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The difference between た and ていた

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NoWayYesWay

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I was searching for the example usage for the word 荒れる in dictionary and I saw this sentence.

その船が荒れた海で揺れているのが見えた。

If I changed this sentence to

その船が荒れていた海で揺れているのが見えた。

Will it changes any nuance of this sentence (I think it will), because I think ていた is fit more well here since it states that the sea was going crazy at that moment and also gives a vibe of continuation.

I've had a problem dealing with る and ている so many times and also again with this one so, please help. Thank you in advance.
 

Toritoribe

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Well, actually, it's a bit complicated. The past/past progressive form doesn't always express the tense of the action in a modifying clause. It also can show the temporal order of the two actions; the one in the modifying clause and the one in the main predicate, like the difference between AするときB vs. AしたときB. Please refer to the following thread (a bit long, though).


As for your example sentence, 荒れた海, 荒れる海 and 荒れている海 all work well. One of the reasons is that 揺れている is more likely close to a state, not a punctual action.

荒れていた海 sounds like "the sea had been going crazy before that time, but the sea was not going crazy at that moment", probably because 揺れている is used.
 

NoWayYesWay

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Thank you very much and sorry for the very late reply, but now I come to have one more ていた usage that I don't understand.

03147ACC-2198-46AE-B183-E5300E80A01E.jpeg


In the first panel she said 身長(が)下がってた。after measured her height (school physical test I guess) which I think 身長が下がった。or 身長が下がってる。are making more sense for me.
 

Toritoribe

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The ~ている form expresses a result of change there, and the past tense is used because her height was measured in the past (身長を測った時、身長が下がってた). In other words, if it's said at the moment she realized that her height decreased, the present tense 身長下がってる is used.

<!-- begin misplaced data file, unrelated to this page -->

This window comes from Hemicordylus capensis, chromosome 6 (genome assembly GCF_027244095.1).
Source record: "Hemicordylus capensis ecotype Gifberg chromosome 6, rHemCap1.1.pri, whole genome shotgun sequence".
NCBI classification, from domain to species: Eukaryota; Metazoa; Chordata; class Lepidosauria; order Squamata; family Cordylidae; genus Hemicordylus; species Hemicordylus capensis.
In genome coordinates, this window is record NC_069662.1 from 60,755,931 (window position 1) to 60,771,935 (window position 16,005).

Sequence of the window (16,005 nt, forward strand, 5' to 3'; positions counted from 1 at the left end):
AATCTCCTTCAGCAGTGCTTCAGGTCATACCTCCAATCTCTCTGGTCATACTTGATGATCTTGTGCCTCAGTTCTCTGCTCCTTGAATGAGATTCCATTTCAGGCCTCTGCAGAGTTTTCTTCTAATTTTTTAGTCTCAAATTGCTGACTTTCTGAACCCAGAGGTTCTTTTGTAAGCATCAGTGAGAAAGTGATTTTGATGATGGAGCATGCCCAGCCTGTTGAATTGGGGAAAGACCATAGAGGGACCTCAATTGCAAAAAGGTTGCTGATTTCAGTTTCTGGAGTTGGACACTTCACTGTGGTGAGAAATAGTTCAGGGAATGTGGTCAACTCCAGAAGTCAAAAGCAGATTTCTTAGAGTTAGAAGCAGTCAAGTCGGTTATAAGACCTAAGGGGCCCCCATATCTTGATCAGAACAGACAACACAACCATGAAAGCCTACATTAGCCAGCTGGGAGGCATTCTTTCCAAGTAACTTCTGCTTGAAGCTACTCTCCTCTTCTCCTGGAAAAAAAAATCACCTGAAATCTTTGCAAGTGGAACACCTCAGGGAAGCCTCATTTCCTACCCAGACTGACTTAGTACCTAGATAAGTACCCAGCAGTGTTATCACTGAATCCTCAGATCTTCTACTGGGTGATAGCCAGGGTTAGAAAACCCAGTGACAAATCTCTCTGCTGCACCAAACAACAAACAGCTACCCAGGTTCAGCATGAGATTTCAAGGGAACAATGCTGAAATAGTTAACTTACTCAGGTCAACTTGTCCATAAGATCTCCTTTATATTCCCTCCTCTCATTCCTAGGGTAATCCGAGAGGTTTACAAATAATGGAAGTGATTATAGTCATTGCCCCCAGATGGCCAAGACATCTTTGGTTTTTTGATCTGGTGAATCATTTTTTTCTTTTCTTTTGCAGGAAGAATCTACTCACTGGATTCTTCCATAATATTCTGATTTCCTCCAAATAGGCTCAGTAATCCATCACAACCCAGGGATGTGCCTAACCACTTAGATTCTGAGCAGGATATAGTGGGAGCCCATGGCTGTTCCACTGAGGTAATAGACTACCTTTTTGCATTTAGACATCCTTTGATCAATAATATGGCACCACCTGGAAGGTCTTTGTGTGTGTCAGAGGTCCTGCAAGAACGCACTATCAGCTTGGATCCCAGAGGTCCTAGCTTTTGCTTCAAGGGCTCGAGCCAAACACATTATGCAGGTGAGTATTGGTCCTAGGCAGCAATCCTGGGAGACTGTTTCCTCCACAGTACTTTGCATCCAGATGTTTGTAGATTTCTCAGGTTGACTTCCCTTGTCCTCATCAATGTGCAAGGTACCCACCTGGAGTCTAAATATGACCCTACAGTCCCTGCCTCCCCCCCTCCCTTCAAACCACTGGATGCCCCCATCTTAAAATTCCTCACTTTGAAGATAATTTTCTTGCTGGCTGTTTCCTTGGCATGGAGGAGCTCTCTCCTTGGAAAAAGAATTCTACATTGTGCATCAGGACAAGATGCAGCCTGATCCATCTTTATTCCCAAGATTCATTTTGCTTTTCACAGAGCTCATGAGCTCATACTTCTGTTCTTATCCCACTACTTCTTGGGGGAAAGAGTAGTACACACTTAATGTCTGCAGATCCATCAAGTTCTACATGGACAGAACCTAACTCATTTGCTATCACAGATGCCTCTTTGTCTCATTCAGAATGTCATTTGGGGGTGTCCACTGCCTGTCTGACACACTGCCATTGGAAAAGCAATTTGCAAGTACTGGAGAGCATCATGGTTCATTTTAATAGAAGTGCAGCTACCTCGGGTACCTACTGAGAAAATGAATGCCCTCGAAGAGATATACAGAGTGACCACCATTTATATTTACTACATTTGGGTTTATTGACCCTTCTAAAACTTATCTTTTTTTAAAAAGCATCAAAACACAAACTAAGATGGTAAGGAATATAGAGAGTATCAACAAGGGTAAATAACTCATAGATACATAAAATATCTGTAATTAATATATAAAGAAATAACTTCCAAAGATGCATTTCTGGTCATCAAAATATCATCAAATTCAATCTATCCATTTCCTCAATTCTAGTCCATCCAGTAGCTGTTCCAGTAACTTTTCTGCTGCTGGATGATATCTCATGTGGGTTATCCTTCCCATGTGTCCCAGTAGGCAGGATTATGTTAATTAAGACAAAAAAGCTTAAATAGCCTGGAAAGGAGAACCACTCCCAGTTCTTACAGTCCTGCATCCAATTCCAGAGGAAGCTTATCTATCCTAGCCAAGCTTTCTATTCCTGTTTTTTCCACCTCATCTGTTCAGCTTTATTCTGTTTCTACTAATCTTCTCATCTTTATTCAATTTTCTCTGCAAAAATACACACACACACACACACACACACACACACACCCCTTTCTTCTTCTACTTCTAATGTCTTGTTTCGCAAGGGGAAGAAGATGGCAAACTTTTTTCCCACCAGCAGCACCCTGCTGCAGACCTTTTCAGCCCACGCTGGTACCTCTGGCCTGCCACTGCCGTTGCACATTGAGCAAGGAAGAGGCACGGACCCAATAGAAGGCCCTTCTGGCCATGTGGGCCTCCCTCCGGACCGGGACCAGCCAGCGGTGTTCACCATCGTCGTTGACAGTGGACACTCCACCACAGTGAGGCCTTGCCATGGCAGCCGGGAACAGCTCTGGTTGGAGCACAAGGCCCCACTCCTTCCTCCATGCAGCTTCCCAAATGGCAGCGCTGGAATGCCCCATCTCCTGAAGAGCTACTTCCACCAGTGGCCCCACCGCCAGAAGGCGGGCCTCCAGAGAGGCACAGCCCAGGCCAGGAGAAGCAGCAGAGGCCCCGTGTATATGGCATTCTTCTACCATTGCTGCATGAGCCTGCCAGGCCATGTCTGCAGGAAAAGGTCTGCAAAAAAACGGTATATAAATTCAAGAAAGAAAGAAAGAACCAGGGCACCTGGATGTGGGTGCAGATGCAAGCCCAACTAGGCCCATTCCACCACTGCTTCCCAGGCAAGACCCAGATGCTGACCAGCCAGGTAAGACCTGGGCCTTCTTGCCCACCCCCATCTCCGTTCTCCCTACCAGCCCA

NoWayYesWay

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I don't know where I got it wrong but from what I understand ていた is used to express the state that was happened and ended in the past but the result is still remain and ている is used to express the present state

このゲームがハマってた。express that he used to addicted to this game in the past.
このゲームがハマってる。express that he is now addicting to this game.

So, for me 身長下がってる。express that her height is now (in the state of) decreased (and now she's going to live with that height) and also in the third panel (lower left panel) she said 少なくとも伸びてはないってことだよね。but not 少なくとも伸びてはなかったってことだよね。even if these two sentences (身長下がってた。and 少なくとも伸びてはないってことだよね。) were said in the same circumstance (after her height was measured)
 

Toritoribe

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Sorry for nitpicking, but it's ゲームはまる.

Your understanding is correct if it's a general description of a current state. The past form expresses that the state is over now, just like 結婚していた means 今は結婚していない. The point is that she is explaining to her friends why she is depressed, and it's not a simple description about her current state.

Think about a situation where you are asked to check if a door is locked or not. After checking it, you would answer 閉まってた even though the door is still locked. This is the same reason as your example. The past form is used because it refers to the moment you checked it.

also in the third panel (lower left panel) she said 少なくとも伸びてはないってことだよね。but not 少なくとも伸びてはなかったってことだよね。even if these two sentences (身長下がってた。and 少なくとも伸びてはないってことだよね。) were said in the same circumstance (after her height was measured)
Because she is talking about her current state in the third panel. It's not that 伸びてはなかった can't be used, but the past form shows that she is talking about the moment when her height was measured, so it's not so appropriate for her purpose in this case.
 

NoWayYesWay